JOHANNESBURG—Ten million people unemployed. A national debt of more than $200 billion. A nation ravaged by almost a decade of extensive corruption. Collapsing water and electricity services.
Political parties sowing racial discord in a country still haunted by its apartheid past. Radicals encouraging land invasions. The most unequal society in the world according to the World Bank, with more than half of the population of 58 million living in poverty and a tiny elite controlling extreme wealth.
These are the circumstances under which South Africans will go to the polls on May 8, to vote in what analysts are describing as the most significant election since Nelson Mandela’s African National Congress (ANC) won the first democratic vote in 1994 after decades of apartheid rule.
“This will be a very important election because it will decide whether we’ll be able to repair the damage done by nine years of corruption, which has crippled our government and caused great hardship for our people,” said University of Johannesburg Vice Chancellor Adam Habib.
In a scheme that has come to be known as “state capture,” former President Jacob Zuma and his allies allegedly orchestrated the plunder of several state-owned enterprises. Habib said the graft would undoubtedly cost the ANC “plenty” of votes.
“It’s true that the ANC has never been weaker,” said professor Steven Friedman, of the Center for the Study of Democracy. “In the municipal elections [in 2016], it nationally got about 54 percent of the vote, which is significantly the lowest share of the vote it’s ever got. It is indeed wracked by factionalism.”
He added, however, that while the ruling party is in “longer-term decline,” having lost the support of the black middle class, it should get enough votes next month to maintain the power it’s held for the past 25 years.
The latest surveys put the ANC at around 60 percent, with the main opposition, the Democratic Alliance, at about 22 percent, followed by the Economic Freedom Fighters with roughly 12 percent.
Habib estimates the ANC needs a victory of at least 60 percent to allow Cyril Ramaphosa, a former trade union leader turned ultra-rich businessman who replaced Zuma early last year, the space to implement reforms.
Former ANC MP and political observer Melanie Verwoerd said the election result will be crucial “because of what it could trigger within the African National Congress. It’s [important] for Cyril to be able to deal with a lot of the problems that he’s facing in his own party—particularly for him to show that he has a big public mandate and to avoid interference from his inner-party enemies, who remain loyal to Zuma.”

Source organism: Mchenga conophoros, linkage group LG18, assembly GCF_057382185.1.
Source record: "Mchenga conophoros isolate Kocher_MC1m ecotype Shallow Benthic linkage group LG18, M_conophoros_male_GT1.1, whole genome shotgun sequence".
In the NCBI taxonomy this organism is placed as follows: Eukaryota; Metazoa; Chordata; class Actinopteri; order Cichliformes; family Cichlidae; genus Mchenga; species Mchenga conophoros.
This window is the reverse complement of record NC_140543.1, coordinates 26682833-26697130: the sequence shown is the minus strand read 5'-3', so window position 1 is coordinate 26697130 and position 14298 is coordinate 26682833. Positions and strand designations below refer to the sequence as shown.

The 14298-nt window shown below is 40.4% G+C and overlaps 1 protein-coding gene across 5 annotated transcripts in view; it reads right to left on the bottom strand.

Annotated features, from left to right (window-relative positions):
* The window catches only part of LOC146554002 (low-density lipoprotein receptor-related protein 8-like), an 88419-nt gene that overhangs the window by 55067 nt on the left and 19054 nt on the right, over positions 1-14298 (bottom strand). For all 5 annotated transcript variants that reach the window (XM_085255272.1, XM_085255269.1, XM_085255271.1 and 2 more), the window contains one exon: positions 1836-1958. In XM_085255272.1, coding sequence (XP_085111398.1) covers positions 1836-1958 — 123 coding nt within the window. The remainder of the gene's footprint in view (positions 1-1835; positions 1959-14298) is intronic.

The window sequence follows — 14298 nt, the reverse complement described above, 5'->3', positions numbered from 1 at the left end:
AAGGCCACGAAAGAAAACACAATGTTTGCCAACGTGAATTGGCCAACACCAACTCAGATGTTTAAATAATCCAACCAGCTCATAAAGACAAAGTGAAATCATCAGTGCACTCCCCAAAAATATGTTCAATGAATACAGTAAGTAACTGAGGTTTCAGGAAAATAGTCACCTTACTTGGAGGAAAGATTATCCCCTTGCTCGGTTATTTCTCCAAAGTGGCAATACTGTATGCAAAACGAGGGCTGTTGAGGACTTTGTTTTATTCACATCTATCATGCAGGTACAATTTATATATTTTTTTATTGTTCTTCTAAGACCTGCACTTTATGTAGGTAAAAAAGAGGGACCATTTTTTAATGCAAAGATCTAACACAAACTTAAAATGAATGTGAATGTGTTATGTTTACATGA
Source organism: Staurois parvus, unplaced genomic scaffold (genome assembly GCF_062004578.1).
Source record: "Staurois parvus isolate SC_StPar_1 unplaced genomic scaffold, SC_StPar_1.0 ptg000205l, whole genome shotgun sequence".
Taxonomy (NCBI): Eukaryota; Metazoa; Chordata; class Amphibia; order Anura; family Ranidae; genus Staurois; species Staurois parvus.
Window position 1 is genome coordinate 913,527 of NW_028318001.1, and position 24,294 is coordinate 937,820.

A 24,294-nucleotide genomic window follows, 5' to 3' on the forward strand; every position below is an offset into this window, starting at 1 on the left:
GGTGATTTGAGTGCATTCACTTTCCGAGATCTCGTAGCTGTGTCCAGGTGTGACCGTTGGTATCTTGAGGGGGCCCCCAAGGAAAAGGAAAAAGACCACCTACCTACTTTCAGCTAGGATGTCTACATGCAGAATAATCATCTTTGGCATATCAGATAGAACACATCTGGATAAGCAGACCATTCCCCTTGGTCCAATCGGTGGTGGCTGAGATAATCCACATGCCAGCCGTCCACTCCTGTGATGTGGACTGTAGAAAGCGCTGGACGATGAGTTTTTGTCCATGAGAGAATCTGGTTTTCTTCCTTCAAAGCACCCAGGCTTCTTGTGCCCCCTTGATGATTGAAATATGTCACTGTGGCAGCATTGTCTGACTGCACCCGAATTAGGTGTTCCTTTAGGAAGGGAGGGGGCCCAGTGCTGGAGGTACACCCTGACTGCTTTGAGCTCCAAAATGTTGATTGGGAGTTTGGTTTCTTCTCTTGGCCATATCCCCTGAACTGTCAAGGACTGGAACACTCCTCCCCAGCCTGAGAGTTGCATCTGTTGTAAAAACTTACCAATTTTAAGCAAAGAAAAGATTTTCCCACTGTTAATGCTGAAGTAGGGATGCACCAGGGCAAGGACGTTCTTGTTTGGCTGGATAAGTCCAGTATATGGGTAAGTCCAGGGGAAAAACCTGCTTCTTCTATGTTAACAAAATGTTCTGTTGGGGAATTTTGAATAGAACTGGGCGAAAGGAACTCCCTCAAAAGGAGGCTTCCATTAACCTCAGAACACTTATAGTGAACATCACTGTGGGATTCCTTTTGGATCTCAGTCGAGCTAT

But Habib describes a big win for the ANC as a “double-edged sword”: Victory by a large margin would make it easier for Ramaphosa to make positive changes, he said, but it could also ultimately harm democracy and set the scene for a possible repeat of the Zuma era, during which an all-powerful ANC had free reign.
Friedman maintains voters in South Africa, whether rich, poor, or middle-class, are clear about what they consider important and about which parties represent their interests.
He noted that many previously staunch ANC backers no longer trust the party because of its failure to govern properly under Zuma. He said voters’ lack of faith also could be a problem for the main opposition Democratic Alliance, which has been wracked with infighting in the run-up to the polls.
“Therefore I think this election will fundamentally be about trust, rather than particular issues, [such as] land and what ought to be done about the economy,” Friedman said. “Ninety-nine percent of voters have made up their minds on those issues long ago.”
Party loyalties, Friedman noted, remain very strong in South Africa and it would not be easy for people, and especially ANC supporters, to dump the only political home they have known. Nevertheless, the ANC should be very worried that a significant portion of its members will punish it for what happened under Zuma, he said.
“If you’re angry with the party, the first step—and the step which many people took in the last two elections—is that you simply stay away and you don’t vote.”